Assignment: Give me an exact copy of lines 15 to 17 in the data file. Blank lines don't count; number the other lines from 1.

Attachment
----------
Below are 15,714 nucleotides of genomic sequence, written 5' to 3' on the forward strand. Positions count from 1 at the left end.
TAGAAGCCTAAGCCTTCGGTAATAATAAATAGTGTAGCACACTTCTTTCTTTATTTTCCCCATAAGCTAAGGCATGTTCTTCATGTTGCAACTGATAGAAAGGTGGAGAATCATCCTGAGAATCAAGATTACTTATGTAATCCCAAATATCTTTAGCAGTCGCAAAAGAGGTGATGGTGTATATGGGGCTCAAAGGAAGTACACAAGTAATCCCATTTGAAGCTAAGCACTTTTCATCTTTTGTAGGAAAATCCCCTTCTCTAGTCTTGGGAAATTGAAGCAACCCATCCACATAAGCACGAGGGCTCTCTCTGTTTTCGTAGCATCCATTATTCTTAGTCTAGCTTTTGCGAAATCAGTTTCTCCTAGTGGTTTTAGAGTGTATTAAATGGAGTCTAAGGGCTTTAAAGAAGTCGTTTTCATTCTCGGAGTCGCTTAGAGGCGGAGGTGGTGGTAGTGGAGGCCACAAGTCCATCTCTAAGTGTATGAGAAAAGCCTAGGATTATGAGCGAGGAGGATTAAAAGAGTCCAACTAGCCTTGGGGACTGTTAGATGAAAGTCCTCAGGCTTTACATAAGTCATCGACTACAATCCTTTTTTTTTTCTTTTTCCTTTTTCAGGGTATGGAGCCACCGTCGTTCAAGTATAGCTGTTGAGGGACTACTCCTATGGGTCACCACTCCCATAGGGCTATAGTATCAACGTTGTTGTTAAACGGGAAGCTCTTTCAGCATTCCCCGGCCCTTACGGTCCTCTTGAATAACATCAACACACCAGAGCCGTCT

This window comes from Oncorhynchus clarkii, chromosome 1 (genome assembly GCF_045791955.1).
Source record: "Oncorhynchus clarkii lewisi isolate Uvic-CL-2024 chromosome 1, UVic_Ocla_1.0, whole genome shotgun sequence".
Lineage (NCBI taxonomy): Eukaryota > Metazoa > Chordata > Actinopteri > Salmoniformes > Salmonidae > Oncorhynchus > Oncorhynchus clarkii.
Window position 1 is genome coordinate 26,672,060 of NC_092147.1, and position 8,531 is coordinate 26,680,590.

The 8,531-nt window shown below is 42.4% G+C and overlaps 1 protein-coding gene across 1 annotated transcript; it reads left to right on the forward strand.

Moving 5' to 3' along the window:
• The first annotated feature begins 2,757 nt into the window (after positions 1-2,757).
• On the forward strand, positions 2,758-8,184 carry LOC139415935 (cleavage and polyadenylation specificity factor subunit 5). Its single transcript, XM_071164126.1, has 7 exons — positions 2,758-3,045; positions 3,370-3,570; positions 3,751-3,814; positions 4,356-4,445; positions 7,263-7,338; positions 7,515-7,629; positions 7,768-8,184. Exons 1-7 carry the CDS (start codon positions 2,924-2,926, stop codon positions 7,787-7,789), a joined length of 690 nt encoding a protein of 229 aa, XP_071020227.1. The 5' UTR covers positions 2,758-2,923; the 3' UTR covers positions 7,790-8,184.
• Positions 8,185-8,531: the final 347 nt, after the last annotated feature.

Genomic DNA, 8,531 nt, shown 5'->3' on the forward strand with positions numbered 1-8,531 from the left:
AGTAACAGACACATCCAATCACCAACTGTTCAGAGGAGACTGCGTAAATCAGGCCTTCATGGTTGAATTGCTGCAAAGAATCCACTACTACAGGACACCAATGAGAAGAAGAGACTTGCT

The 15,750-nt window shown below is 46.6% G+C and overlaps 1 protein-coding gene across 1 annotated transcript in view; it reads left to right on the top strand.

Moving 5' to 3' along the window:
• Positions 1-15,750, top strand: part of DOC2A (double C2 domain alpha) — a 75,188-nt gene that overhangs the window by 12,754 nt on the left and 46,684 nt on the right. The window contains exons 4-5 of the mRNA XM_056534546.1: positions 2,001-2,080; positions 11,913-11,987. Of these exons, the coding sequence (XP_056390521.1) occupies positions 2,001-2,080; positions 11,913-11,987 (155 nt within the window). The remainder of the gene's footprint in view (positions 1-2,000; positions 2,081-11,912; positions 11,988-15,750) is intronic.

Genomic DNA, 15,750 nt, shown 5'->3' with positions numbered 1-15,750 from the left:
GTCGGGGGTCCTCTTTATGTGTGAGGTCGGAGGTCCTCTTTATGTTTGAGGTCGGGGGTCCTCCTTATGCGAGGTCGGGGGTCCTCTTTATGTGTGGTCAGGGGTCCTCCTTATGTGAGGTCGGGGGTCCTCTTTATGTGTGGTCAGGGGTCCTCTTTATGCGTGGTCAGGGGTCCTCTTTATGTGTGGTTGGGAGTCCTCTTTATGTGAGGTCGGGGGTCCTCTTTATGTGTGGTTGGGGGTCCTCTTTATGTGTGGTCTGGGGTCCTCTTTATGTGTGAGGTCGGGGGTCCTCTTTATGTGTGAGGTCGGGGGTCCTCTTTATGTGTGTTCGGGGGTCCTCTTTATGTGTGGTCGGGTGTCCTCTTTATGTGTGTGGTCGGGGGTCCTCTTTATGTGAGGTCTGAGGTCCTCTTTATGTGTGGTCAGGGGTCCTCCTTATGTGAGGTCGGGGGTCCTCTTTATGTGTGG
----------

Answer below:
Moving 5' to 3' along the window:
• Positions 1-15,750, top strand: part of DOC2A (double C2 domain alpha) — a 75,188-nt gene that overhangs the window by 12,754 nt on the left and 46,684 nt on the right. The window contains exons 4-5 of the mRNA XM_056534546.1: positions 2,001-2,080; positions 11,913-11,987. Of these exons, the coding sequence (XP_056390521.1) occupies positions 2,001-2,080; positions 11,913-11,987 (155 nt within the window). The remainder of the gene's footprint in view (positions 1-2,000; positions 2,081-11,912; positions 11,988-15,750) is intronic.

Genomic DNA, 15,750 nt, shown 5'->3' with positions numbered 1-15,750 from the left: